The Roman oil lamp as an everyday object
Oil lamps are a mass-produced part of everyday Roman life. Their mirror (upper side of an oil lamp) is decorated with different motives. The motifs include portraits of gladiators, plants, fruits, professions, animals, signs of the zodiac, emperors and kings. Oil lamps are usually made of clay or ceramics by so-called lamp manufacturers. If the ground is provided with the stamp of the manufacturer, then one speaks of a Firmalampe.
Zodiac - zodiac sign Sagittarius - Roman oil lamp
Our oil lamp Zodiac zodiac sign Sagittarius is made of a ceramic casting, the lamp is filled through the small hole above the lettering "Sagitari". In the middle of the oil lamp mirror the picture of a Centaurus is to be seen. At the long end of the lamp there is an opening for the wick. They could carry our oil lamp with the help of a coaster or by grasping the lamp at the front, opposite hollows with thumb and index finger. Terracotta look and the fine decorations at the edge and the zodiac sign Sagittarius give the lamp its special effect.
Zodiac zodiac sign oil lamp Sagittarius
- Material : Ceramic
- Colour: terracotta/black
- Dimensions: length: approx. 10.9 cm x width: approx. 7.7 cm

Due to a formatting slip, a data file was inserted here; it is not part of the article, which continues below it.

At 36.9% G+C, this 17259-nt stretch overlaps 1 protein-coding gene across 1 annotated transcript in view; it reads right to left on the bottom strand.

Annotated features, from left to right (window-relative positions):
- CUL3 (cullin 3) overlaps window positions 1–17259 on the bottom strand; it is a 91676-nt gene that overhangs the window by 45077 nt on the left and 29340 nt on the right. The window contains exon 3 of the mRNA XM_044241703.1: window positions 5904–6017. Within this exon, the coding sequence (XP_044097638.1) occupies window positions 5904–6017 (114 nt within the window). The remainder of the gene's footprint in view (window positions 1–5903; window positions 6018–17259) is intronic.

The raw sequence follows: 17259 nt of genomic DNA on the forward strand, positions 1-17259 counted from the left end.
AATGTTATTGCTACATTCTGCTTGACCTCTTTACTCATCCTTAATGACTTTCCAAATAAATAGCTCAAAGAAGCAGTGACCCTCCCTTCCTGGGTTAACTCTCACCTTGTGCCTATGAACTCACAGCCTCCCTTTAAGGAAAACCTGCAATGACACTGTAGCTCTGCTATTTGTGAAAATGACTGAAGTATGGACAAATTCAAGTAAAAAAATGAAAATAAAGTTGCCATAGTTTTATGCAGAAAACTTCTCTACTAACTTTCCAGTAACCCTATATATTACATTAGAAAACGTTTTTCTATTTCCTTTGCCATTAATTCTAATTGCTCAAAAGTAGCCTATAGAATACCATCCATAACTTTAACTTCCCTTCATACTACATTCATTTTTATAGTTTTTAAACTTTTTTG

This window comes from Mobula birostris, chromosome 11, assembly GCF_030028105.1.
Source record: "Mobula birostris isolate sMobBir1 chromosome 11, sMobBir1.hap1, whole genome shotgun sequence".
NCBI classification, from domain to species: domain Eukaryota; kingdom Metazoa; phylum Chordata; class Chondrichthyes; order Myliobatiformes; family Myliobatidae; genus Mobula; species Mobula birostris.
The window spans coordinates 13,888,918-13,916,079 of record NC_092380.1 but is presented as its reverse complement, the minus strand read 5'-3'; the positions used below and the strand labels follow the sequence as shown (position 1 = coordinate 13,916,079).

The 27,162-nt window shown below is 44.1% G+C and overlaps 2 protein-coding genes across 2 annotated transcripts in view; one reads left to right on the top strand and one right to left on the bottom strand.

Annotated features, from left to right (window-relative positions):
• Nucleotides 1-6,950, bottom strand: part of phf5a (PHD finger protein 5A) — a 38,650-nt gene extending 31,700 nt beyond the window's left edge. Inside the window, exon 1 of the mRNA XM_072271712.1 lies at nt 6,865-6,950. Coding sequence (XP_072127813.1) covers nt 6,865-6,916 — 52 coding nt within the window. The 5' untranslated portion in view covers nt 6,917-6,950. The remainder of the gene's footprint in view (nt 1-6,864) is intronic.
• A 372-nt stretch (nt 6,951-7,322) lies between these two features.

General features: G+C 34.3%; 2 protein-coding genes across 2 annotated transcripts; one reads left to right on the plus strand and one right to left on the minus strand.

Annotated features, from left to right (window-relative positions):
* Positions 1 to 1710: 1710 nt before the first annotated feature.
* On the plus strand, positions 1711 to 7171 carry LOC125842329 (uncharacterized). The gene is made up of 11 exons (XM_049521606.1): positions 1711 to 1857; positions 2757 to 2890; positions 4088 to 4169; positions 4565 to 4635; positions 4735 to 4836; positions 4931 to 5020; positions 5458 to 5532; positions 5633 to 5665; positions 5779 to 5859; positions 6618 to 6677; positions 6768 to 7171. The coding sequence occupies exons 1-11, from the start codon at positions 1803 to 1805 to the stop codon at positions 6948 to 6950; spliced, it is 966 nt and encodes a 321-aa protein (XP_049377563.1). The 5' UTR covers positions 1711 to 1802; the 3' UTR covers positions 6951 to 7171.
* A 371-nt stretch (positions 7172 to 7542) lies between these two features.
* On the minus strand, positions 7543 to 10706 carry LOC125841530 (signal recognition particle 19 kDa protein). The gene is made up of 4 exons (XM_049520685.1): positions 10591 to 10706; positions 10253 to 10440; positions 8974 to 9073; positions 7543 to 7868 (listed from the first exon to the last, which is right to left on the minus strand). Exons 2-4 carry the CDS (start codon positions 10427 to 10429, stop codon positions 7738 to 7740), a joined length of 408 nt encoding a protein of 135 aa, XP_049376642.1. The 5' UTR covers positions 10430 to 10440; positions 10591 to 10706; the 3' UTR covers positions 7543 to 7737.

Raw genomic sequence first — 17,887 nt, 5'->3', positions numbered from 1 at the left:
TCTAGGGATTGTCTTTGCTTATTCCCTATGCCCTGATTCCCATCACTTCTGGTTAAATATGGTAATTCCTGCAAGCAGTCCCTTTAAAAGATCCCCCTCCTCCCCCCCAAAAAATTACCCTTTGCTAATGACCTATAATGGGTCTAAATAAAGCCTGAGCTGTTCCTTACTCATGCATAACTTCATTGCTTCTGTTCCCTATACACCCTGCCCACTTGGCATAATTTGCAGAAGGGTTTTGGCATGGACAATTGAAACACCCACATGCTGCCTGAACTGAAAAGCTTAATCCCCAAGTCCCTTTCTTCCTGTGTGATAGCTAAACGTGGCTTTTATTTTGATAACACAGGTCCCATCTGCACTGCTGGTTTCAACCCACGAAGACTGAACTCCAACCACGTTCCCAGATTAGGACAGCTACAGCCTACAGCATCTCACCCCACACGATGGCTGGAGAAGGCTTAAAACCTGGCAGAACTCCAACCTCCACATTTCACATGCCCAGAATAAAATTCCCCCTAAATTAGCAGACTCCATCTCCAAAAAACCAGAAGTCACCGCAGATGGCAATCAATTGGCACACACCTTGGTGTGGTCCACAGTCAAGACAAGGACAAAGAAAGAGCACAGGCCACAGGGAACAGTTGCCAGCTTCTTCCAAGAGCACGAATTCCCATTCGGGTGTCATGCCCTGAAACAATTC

- in the middle the picture a Centaurus
- on the right side the filling hole for the oil, on the right side of this hole is an inscription : Sagitari ( Sagittari)
- this figure is composed of two lines that run in a circle
- at the very bottom is the large hole for the wick a smaller hole is above it for the air circulation
- at the bottom of the wick are two hollows (for thumb and index finger) for carrying the oil lamp
Oil lamp - important artificial light source
In certain regions, oil lamps were already used as an artificial light source around 8000 BC. In the beginning they were flat, open stone bowls with a small groove at the edge for the wick. These oil lamps were filled with animal fats. The wick consisted of plant fibres or fabric remnants. The first innovation, considered revolutionary, was the use of vegetable fuels (fat, tallow, oil, oil). The lamps could now be used covered and the fuel was protected from contamination. Oil lamps were used as night lamps in houses, taverns and brothels. When the wick starts to burn up, the fuel runs out and can be refilled immediately.
Unique lighting atmosphere
Oil lamps radiate their warm light evenly in dark rooms, mysteriously and naturally. Set up a room with the idyllic ambience of burning oil lamps together with your students. Trace this peaceful atmosphere together.
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